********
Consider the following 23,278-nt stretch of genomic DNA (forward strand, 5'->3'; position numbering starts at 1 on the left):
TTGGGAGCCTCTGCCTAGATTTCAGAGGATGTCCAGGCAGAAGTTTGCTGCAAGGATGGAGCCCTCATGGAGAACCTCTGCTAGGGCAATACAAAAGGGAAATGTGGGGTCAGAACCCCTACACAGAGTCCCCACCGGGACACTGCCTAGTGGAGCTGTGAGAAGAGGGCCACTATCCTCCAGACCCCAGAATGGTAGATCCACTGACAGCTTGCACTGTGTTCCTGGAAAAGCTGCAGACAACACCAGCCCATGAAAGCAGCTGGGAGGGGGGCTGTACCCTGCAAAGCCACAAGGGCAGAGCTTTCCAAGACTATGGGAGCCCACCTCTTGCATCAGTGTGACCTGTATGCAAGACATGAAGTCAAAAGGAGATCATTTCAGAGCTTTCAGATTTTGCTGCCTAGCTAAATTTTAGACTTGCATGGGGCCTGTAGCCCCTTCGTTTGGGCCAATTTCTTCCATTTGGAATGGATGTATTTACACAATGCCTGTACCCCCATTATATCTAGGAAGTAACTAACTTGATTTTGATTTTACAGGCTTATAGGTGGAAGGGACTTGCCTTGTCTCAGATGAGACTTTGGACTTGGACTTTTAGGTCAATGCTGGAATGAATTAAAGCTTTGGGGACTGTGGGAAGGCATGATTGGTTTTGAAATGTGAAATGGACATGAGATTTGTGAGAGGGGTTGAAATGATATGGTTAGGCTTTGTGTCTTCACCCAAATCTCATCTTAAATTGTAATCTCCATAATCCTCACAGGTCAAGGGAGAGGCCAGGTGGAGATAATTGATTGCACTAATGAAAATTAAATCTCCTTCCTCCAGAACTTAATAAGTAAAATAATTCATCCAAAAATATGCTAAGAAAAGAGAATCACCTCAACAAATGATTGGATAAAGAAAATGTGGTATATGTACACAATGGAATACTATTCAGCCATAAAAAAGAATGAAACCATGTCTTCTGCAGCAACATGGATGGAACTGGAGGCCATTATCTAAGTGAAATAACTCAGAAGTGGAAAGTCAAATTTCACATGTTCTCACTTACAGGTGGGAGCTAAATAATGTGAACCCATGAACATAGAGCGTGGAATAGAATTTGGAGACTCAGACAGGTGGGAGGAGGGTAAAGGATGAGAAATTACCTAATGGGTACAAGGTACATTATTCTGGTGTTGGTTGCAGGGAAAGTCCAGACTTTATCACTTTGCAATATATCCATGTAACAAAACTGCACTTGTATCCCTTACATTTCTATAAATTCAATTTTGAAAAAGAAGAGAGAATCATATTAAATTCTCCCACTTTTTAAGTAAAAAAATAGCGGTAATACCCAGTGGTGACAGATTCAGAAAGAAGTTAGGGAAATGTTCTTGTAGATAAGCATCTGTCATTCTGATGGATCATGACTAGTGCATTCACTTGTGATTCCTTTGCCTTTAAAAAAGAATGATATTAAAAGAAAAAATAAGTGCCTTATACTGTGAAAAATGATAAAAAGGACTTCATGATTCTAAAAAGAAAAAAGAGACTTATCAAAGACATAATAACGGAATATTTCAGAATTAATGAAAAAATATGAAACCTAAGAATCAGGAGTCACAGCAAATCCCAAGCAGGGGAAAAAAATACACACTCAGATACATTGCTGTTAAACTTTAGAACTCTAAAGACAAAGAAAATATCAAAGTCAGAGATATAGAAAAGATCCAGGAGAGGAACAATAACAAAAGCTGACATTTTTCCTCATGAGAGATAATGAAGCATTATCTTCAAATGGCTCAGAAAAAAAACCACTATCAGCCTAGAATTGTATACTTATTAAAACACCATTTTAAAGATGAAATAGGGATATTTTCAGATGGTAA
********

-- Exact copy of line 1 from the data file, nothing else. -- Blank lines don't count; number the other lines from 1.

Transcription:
Consider the following 23,278-nt stretch of genomic DNA (forward strand, 5'->3'; position numbering starts at 1 on the left):